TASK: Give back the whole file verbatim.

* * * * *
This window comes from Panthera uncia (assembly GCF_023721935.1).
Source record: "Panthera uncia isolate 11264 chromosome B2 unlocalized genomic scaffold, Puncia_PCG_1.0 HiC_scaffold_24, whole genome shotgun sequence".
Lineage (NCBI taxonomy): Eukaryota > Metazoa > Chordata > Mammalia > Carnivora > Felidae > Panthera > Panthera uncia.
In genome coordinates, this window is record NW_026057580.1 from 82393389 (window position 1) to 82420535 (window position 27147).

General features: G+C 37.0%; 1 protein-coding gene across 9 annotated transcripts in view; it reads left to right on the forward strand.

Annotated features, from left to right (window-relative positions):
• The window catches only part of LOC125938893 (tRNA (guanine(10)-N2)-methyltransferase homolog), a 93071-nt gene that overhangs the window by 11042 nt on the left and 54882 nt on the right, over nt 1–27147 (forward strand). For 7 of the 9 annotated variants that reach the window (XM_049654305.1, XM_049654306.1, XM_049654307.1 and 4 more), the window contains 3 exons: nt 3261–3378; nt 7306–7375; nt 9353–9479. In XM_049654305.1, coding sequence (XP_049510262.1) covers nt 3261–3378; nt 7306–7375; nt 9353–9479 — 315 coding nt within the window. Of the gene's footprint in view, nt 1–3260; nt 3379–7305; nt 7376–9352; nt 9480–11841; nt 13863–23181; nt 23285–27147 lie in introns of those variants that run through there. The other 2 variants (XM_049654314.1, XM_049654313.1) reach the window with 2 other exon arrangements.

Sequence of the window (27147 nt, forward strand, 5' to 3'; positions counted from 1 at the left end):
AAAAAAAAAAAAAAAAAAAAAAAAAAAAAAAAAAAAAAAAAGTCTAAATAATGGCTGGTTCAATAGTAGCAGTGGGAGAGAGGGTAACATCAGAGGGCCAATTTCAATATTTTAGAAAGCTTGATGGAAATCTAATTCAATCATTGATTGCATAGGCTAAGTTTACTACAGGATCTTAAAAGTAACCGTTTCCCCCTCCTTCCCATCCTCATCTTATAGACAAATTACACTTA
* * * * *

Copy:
This window comes from Panthera uncia (assembly GCF_023721935.1).
Source record: "Panthera uncia isolate 11264 chromosome B2 unlocalized genomic scaffold, Puncia_PCG_1.0 HiC_scaffold_24, whole genome shotgun sequence".
Lineage (NCBI taxonomy): Eukaryota > Metazoa > Chordata > Mammalia > Carnivora > Felidae > Panthera > Panthera uncia.
In genome coordinates, this window is record NW_026057580.1 from 82393389 (window position 1) to 82420535 (window position 27147).

General features: G+C 37.0%; 1 protein-coding gene across 9 annotated transcripts in view; it reads left to right on the forward strand.

Annotated features, from left to right (window-relative positions):
• The window catches only part of LOC125938893 (tRNA (guanine(10)-N2)-methyltransferase homolog), a 93071-nt gene that overhangs the window by 11042 nt on the left and 54882 nt on the right, over nt 1–27147 (forward strand). For 7 of the 9 annotated variants that reach the window (XM_049654305.1, XM_049654306.1, XM_049654307.1 and 4 more), the window contains 3 exons: nt 3261–3378; nt 7306–7375; nt 9353–9479. In XM_049654305.1, coding sequence (XP_049510262.1) covers nt 3261–3378; nt 7306–7375; nt 9353–9479 — 315 coding nt within the window. Of the gene's footprint in view, nt 1–3260; nt 3379–7305; nt 7376–9352; nt 9480–11841; nt 13863–23181; nt 23285–27147 lie in introns of those variants that run through there. The other 2 variants (XM_049654314.1, XM_049654313.1) reach the window with 2 other exon arrangements.

Sequence of the window (27147 nt, forward strand, 5' to 3'; positions counted from 1 at the left end):
AAAAAAAAAAAAAAAAAAAAAAAAAAAAAAAAAAAAAAAAAGTCTAAATAATGGCTGGTTCAATAGTAGCAGTGGGAGAGAGGGTAACATCAGAGGGCCAATTTCAATATTTTAGAAAGCTTGATGGAAATCTAATTCAATCATTGATTGCATAGGCTAAGTTTACTACAGGATCTTAAAAGTAACCGTTTCCCCCTCCTTCCCATCCTCATCTTATAGACAAATTACACTTA